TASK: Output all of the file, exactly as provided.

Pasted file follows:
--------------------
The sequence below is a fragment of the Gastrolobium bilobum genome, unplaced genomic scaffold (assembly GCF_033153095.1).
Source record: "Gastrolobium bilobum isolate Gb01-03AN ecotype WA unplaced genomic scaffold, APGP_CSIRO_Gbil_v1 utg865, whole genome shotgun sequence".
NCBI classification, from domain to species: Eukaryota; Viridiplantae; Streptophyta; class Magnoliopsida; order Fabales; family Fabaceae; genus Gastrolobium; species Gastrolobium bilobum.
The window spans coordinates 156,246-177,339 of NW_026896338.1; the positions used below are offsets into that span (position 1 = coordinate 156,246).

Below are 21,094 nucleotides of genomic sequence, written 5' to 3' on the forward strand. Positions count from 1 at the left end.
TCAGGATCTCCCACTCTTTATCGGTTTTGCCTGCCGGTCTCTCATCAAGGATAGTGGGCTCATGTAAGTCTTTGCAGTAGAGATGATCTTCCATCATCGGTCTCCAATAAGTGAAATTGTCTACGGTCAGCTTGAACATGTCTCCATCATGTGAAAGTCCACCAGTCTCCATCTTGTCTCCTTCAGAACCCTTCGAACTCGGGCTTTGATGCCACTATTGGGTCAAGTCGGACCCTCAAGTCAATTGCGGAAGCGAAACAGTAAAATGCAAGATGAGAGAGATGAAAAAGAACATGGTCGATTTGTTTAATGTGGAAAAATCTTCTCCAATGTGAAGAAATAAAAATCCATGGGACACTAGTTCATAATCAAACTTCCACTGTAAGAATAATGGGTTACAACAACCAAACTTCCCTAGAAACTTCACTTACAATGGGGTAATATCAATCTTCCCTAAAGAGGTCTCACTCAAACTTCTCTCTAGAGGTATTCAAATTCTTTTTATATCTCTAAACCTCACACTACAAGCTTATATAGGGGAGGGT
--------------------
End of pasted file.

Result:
The sequence below is a fragment of the Gastrolobium bilobum genome, unplaced genomic scaffold (assembly GCF_033153095.1).
Source record: "Gastrolobium bilobum isolate Gb01-03AN ecotype WA unplaced genomic scaffold, APGP_CSIRO_Gbil_v1 utg865, whole genome shotgun sequence".
NCBI classification, from domain to species: Eukaryota; Viridiplantae; Streptophyta; class Magnoliopsida; order Fabales; family Fabaceae; genus Gastrolobium; species Gastrolobium bilobum.
The window spans coordinates 156,246-177,339 of NW_026896338.1; the positions used below are offsets into that span (position 1 = coordinate 156,246).

Below are 21,094 nucleotides of genomic sequence, written 5' to 3' on the forward strand. Positions count from 1 at the left end.
TCAGGATCTCCCACTCTTTATCGGTTTTGCCTGCCGGTCTCTCATCAAGGATAGTGGGCTCATGTAAGTCTTTGCAGTAGAGATGATCTTCCATCATCGGTCTCCAATAAGTGAAATTGTCTACGGTCAGCTTGAACATGTCTCCATCATGTGAAAGTCCACCAGTCTCCATCTTGTCTCCTTCAGAACCCTTCGAACTCGGGCTTTGATGCCACTATTGGGTCAAGTCGGACCCTCAAGTCAATTGCGGAAGCGAAACAGTAAAATGCAAGATGAGAGAGATGAAAAAGAACATGGTCGATTTGTTTAATGTGGAAAAATCTTCTCCAATGTGAAGAAATAAAAATCCATGGGACACTAGTTCATAATCAAACTTCCACTGTAAGAATAATGGGTTACAACAACCAAACTTCCCTAGAAACTTCACTTACAATGGGGTAATATCAATCTTCCCTAAAGAGGTCTCACTCAAACTTCTCTCTAGAGGTATTCAAATTCTTTTTATATCTCTAAACCTCACACTACAAGCTTATATAGGGGAGGGT